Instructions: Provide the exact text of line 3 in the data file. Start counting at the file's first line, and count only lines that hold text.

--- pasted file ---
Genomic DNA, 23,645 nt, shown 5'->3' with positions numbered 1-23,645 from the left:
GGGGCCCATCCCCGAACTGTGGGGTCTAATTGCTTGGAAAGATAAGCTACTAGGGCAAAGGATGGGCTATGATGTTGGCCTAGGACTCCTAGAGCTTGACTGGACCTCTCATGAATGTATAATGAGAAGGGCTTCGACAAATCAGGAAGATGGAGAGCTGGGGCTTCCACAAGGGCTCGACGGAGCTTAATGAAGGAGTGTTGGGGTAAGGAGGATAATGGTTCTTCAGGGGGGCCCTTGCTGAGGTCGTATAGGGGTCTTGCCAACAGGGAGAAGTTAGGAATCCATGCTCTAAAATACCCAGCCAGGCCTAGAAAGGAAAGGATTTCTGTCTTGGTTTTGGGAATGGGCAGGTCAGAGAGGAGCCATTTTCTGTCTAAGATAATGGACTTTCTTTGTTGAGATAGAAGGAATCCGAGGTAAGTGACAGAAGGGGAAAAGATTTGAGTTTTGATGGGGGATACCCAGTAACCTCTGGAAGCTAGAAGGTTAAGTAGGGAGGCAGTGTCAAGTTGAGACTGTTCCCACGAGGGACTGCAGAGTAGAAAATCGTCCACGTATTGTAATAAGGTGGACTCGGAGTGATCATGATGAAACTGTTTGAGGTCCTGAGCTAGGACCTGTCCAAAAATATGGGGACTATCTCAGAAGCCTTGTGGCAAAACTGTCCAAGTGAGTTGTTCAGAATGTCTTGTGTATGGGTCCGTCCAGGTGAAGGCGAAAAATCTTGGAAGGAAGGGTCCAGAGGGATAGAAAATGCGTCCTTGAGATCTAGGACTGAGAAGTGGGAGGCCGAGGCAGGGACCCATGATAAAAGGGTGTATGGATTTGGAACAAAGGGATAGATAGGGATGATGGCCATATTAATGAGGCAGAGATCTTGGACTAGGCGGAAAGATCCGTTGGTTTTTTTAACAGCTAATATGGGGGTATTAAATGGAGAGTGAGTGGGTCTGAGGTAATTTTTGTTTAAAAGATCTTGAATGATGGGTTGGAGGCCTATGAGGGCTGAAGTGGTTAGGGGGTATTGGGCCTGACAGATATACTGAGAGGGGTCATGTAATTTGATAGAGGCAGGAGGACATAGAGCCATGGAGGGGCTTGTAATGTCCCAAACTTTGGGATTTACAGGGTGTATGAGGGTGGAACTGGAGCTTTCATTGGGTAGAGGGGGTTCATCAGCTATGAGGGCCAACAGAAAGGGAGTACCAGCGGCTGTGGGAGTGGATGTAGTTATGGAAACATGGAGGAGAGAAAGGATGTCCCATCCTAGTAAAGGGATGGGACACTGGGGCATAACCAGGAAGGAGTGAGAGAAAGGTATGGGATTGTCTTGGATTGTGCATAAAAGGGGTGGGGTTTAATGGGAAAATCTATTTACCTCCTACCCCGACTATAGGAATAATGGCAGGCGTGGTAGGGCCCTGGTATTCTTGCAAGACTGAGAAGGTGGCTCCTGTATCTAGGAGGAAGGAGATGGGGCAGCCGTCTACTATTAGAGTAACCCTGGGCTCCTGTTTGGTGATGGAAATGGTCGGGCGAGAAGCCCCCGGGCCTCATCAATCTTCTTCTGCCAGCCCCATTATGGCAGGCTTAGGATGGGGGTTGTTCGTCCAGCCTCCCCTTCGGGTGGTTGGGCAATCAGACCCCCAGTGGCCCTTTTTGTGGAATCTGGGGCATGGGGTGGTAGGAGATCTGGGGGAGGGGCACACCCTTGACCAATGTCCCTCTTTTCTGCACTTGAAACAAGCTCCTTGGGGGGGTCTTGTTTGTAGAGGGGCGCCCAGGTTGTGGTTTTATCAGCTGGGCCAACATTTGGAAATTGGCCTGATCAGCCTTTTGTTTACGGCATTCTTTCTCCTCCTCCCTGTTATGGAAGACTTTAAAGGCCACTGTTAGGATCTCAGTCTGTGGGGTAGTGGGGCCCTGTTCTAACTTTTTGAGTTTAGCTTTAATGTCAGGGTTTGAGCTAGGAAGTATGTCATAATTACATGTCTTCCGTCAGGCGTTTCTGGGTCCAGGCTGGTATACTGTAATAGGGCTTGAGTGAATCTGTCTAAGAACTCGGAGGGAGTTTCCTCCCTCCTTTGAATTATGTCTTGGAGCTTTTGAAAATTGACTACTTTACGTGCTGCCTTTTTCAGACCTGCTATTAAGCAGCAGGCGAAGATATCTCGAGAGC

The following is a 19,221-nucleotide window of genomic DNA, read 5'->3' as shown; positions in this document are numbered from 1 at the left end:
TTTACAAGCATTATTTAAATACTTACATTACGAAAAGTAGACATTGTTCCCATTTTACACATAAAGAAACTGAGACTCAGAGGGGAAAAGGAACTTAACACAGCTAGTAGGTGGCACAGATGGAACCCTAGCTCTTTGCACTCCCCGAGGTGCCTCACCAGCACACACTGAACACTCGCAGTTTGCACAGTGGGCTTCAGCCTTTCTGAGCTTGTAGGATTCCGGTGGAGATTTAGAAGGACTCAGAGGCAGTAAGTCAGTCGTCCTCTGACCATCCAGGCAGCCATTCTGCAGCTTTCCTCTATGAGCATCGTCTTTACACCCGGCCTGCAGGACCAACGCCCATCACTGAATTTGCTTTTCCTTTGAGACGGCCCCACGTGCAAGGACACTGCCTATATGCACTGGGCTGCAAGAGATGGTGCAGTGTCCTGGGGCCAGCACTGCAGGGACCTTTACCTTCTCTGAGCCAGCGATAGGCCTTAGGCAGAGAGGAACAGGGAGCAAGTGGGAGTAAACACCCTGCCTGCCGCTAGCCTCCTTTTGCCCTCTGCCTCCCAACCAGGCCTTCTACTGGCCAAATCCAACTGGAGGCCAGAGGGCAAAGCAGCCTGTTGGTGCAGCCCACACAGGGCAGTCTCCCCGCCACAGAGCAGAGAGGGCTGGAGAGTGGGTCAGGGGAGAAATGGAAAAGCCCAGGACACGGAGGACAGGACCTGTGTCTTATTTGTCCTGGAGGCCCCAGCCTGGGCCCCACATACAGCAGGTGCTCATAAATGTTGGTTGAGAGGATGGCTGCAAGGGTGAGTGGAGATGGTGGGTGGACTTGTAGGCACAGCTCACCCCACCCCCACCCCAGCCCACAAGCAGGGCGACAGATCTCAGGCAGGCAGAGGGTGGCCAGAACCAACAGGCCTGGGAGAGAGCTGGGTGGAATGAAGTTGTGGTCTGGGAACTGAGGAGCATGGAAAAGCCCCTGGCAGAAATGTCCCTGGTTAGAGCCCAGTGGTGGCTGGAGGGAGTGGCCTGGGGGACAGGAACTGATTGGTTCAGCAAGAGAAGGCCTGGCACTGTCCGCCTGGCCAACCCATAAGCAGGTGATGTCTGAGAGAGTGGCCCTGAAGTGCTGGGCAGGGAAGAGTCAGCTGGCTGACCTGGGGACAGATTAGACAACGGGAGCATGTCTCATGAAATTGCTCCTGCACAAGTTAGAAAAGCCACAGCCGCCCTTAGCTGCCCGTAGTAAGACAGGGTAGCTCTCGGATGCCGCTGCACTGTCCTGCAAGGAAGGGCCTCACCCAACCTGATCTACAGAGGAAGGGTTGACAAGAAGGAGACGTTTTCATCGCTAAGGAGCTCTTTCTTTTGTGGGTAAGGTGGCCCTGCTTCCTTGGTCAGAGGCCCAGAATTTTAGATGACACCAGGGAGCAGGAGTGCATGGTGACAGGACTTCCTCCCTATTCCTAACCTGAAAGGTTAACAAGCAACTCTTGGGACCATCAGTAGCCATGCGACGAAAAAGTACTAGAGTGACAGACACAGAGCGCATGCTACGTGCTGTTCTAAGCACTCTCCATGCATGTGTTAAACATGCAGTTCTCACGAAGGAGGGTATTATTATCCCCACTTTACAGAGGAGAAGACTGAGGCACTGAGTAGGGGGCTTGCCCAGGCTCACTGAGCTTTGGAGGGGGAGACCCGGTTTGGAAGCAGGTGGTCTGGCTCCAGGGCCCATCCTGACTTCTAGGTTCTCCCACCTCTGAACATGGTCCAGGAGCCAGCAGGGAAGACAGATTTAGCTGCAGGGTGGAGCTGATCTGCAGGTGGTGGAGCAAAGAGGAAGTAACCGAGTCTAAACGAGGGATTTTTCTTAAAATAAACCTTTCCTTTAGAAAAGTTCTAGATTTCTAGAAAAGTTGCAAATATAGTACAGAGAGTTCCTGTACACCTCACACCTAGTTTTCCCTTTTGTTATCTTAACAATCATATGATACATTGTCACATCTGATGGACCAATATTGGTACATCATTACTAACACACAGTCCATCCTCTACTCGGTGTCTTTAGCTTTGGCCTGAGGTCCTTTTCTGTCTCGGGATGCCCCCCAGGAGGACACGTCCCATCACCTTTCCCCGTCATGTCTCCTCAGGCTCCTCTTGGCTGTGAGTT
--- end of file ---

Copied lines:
The following is a 19,221-nucleotide window of genomic DNA, read 5'->3' as shown; positions in this document are numbered from 1 at the left end: